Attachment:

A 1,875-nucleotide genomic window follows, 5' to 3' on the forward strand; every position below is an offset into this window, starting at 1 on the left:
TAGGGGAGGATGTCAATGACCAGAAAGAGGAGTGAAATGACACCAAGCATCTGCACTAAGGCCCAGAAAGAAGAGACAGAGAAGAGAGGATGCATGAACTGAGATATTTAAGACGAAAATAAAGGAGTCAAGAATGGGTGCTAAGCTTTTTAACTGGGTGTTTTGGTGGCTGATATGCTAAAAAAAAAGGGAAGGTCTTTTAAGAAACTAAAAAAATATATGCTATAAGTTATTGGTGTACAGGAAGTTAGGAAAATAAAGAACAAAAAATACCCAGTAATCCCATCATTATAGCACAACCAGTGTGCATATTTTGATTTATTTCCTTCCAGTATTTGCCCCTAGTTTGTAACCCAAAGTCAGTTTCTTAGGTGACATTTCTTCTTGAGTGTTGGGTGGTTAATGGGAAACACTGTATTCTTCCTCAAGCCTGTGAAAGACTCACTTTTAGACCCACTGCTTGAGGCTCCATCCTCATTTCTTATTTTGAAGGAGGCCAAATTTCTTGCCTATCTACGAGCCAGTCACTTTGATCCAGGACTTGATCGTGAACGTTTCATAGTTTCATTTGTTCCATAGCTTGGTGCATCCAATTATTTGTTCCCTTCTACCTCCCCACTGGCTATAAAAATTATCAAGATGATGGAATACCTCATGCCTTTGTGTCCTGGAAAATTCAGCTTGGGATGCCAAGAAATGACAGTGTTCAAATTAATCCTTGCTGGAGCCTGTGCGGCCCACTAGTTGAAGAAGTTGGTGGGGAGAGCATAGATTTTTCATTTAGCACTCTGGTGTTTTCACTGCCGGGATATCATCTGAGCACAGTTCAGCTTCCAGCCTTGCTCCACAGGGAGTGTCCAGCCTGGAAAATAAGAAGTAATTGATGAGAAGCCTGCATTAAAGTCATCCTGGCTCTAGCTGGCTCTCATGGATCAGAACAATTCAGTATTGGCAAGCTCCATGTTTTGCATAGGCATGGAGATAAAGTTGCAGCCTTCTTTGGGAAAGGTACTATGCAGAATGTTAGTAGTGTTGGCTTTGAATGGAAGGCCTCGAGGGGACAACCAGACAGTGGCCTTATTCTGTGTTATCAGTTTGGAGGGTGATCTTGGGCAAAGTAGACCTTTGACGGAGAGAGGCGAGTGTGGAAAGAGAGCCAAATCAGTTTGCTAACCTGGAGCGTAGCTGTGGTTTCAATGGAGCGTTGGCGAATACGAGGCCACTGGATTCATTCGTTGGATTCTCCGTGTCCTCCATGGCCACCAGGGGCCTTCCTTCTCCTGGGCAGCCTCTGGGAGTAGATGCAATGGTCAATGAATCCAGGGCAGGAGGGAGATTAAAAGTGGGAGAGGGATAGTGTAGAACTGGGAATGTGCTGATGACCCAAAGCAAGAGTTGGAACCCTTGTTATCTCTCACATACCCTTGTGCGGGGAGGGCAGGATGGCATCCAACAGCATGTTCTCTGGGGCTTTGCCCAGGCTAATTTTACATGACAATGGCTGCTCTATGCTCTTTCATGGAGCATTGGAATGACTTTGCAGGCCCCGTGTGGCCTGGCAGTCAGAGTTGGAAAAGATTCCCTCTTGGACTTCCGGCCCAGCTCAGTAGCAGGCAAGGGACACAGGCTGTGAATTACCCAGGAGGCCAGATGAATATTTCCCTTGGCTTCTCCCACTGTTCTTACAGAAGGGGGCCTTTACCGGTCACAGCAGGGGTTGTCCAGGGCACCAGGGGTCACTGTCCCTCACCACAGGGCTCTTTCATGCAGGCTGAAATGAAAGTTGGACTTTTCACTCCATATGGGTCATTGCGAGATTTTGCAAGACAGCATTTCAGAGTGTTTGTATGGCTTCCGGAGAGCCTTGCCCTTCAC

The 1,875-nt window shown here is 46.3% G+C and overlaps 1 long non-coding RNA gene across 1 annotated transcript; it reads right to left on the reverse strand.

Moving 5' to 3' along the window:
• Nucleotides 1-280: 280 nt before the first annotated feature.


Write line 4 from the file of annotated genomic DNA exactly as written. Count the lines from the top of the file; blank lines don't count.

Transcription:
Moving 5' to 3' along the window: